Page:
The feeling will be gone by tomorrow, but for the moment, I'm basking in the warm glow that comes of finding myself across the desk from a cute woman who very obviously likes me. Let me enjoy my temporary glory: these things are rare for a guy like me. I know full well I'm not much to look at, but every once in a while there's an instant in time during which I lock eyes with a pretty lady and, as the French say, ça fait un déclic, i.e., something clicks.

I had waited until the last moment to register my change of address. You can do this either with the Seoul Immigration Office directly, or with the local district office (gucheong in Korean). To meet with someone at Immigration, it's now necessary to get online and make a reservation; slots fill up quickly, so this is no longer something you can do on the spur of the moment. Seeing that I wouldn't be able to hit Immigration for a couple weeks, and knowing that I needed to inform someone of my change of address within fourteen days (today marks the fourteenth day since my move on June 28), I elected to hit the Gangnam District Office today. Of course, before doing that, I needed to obtain a proof of residence: you can't just stroll into the district office and claim to have changed your address. So this morning, I went to the second floor of my apartment building, which is where the building's admin office is located. Those staffers proved to be of little help. "Not our responsibility," they said. "You need to go back to the realtor who arranged for you to move into your new place."

So I went down to the lobby floor to Tower Budongsan (Tower Real Estate). No one was there. Normally, there's this one lady I talk to; she was the one who first took me on a tour of the apartment, and she has also helped me sort out the whole rent-and-gas-bill problem. I waited in that office for the better part of an hour, and finally, someone walked in. I didn't know this lady, but I explained my situation. She made a few calls, and a male staffer from my company showed up. I re-explained my situation to him, and after he and the lady checked around for a bit, they concluded that there was a rental contract that could serve as proof of residence, but that they couldn't print it out right there, for some reason. The man told me he'd fax the thing to the HR department where I work (which made me wonder why he couldn't just hand the document over). I got to work, went to the second-floor HR department, and picked up the fax from the lady who was working there.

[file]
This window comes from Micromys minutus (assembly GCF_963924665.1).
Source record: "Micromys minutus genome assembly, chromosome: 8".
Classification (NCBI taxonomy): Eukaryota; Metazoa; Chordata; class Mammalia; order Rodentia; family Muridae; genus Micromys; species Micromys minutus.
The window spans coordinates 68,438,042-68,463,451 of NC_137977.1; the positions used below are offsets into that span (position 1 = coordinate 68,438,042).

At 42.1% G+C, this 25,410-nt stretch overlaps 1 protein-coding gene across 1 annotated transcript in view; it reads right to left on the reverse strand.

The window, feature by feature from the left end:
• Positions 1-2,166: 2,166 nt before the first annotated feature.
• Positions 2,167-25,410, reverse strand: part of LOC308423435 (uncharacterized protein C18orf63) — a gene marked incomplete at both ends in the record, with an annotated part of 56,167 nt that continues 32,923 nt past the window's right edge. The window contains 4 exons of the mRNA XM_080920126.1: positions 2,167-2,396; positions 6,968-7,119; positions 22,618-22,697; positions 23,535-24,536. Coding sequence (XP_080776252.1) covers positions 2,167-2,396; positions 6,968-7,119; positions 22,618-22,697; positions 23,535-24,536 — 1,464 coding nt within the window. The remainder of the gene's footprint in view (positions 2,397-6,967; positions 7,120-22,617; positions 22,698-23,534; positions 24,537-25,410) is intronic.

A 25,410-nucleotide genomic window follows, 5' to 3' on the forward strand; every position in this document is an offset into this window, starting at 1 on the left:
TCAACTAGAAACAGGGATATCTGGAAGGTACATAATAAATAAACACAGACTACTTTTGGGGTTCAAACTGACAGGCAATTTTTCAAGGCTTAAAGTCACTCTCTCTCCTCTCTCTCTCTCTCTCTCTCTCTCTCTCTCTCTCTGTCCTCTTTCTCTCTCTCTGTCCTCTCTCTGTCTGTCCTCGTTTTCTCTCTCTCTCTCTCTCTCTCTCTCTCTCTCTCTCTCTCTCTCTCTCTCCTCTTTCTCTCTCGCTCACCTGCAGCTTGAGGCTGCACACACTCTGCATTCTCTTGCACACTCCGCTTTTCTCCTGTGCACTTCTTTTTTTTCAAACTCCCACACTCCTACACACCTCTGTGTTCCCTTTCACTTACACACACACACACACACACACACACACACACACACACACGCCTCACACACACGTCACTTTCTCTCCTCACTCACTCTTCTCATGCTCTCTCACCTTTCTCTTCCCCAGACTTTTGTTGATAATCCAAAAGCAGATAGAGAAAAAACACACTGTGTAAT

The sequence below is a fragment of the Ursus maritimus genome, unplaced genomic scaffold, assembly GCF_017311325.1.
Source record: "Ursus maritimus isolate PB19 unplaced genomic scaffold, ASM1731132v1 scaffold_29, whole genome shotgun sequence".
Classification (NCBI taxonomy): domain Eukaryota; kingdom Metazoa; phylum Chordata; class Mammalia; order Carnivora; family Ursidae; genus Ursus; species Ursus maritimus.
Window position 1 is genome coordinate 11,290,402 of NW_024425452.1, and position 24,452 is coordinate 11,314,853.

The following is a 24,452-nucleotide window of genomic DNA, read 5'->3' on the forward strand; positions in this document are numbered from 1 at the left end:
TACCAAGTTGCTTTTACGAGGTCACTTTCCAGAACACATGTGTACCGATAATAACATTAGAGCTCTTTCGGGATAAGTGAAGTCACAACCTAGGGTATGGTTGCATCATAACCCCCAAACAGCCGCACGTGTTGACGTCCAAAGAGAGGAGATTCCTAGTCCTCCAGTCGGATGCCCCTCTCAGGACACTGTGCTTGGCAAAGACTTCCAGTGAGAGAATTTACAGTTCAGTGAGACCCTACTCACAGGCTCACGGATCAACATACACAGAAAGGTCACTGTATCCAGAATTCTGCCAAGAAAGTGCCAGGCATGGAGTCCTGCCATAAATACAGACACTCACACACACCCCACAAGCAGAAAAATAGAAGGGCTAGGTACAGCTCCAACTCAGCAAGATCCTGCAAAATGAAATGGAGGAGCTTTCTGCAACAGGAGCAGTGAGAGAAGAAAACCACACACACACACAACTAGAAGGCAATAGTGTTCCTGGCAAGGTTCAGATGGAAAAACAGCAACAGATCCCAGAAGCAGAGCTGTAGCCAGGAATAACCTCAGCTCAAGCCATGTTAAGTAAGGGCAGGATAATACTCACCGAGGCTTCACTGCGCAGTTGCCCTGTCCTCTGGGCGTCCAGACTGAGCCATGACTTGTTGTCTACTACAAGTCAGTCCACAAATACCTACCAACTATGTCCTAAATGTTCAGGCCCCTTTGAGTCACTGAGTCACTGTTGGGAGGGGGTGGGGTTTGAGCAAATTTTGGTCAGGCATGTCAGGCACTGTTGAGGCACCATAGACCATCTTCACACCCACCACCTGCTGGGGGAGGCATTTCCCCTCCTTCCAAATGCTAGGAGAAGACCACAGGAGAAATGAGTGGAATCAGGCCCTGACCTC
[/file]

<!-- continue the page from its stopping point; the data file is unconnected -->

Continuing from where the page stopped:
Next step: go to the district office. I grabbed a cab to Gangnam Gucheong and walked into the building, a hulking edifice serving as a temple to bureaucracy. I had been to this office several times before; it's a take-a-number system: go to the appropriate ticket dispenser (there were several such dispensers, each for a different section of the floor), grab a ticket, and wait for your number. The bell for my ticket sounded immediately, and I found myself sitting across the desk from a lovely, petite lady who initially spoke to me in English. She asked me if I was there to list a change of address, and when I said yes, she consulted with a colleague, then handed me two forms to fill out. "You fill this one out yourself; for this other form, you fill out the top part, and your employer has to fill out the middle. If you come back today, we can get this all done by today." I asked when the district office closed; she said six o'clock. Somewhere toward the end of our exchange, I started speaking in Korean, and the lady became all chirpy and much more cheerful, which made her look even cuter to me. Still, it was disappointing to know I'd need to fill out two dang forms, but I dutifully took the forms, left the building, and cabbed back to the office.

I filled out both forms to the best of my ability, then took the form that needed to be filled out by my company down to HR. The same lady at HR gamely filled out everything necessary, and within a few minutes, I was back out the door and on my way to the district office again. Upon arrival, I walked over to the ticket dispenser to take a number again, but as I knew was going to happen, my sweetheart saw me and called me directly over to her desk, almost as if she didn't want any of her coworkers to grab me. Nice to feel needed. Alas, she gave me yet another form to fill out, but I was under her spell at this point, so I didn't care. She accepted the filled-out forms I gave her, and then I gave her the third form plus a photocopy of my passport. She asked me to wait a bit, and within a couple minutes, she had processed the forms and written my updated address on my F-4 visa card. I didn't have to pay any fees, and as I thanked her and turned to leave, she said something to me that I know was nice, but I can't recall exactly what she said. There was a good bit of crackling eye contact between us, and as I walked away, I realized I lacked both the cleverness and the initiative to ask her out... although it would also have been necessary to check her hand for a wedding ring.